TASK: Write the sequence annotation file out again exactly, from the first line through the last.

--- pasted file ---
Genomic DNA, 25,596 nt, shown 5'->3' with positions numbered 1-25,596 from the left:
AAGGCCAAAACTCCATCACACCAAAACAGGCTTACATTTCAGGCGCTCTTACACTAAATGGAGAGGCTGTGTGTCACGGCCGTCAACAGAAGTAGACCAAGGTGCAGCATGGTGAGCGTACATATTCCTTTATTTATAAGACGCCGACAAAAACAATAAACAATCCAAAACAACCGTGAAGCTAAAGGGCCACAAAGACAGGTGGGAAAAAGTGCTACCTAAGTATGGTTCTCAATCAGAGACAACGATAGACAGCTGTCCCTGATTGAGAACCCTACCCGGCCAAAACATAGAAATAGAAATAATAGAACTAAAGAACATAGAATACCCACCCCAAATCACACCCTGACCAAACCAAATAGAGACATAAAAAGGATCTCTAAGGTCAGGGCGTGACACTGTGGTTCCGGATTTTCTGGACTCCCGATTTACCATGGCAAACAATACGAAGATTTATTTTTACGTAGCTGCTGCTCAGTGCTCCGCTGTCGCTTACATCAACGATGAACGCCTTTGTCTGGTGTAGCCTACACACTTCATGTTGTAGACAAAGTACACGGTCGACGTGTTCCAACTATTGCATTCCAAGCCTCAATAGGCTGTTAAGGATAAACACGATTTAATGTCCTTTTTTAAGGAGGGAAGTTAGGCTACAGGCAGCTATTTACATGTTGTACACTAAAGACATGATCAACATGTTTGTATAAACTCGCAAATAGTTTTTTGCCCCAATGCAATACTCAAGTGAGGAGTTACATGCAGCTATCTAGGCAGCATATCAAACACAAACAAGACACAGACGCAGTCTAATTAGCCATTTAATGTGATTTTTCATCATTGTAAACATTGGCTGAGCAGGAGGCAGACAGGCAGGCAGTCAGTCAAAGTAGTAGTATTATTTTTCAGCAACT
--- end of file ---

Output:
Genomic DNA, 25,596 nt, shown 5'->3' with positions numbered 1-25,596 from the left:
AAGGCCAAAACTCCATCACACCAAAACAGGCTTACATTTCAGGCGCTCTTACACTAAATGGAGAGGCTGTGTGTCACGGCCGTCAACAGAAGTAGACCAAGGTGCAGCATGGTGAGCGTACATATTCCTTTATTTATAAGACGCCGACAAAAACAATAAACAATCCAAAACAACCGTGAAGCTAAAGGGCCACAAAGACAGGTGGGAAAAAGTGCTACCTAAGTATGGTTCTCAATCAGAGACAACGATAGACAGCTGTCCCTGATTGAGAACCCTACCCGGCCAAAACATAGAAATAGAAATAATAGAACTAAAGAACATAGAATACCCACCCCAAATCACACCCTGACCAAACCAAATAGAGACATAAAAAGGATCTCTAAGGTCAGGGCGTGACACTGTGGTTCCGGATTTTCTGGACTCCCGATTTACCATGGCAAACAATACGAAGATTTATTTTTACGTAGCTGCTGCTCAGTGCTCCGCTGTCGCTTACATCAACGATGAACGCCTTTGTCTGGTGTAGCCTACACACTTCATGTTGTAGACAAAGTACACGGTCGACGTGTTCCAACTATTGCATTCCAAGCCTCAATAGGCTGTTAAGGATAAACACGATTTAATGTCCTTTTTTAAGGAGGGAAGTTAGGCTACAGGCAGCTATTTACATGTTGTACACTAAAGACATGATCAACATGTTTGTATAAACTCGCAAATAGTTTTTTGCCCCAATGCAATACTCAAGTGAGGAGTTACATGCAGCTATCTAGGCAGCATATCAAACACAAACAAGACACAGACGCAGTCTAATTAGCCATTTAATGTGATTTTTCATCATTGTAAACATTGGCTGAGCAGGAGGCAGACAGGCAGGCAGTCAGTCAAAGTAGTAGTATTATTTTTCAGCAACT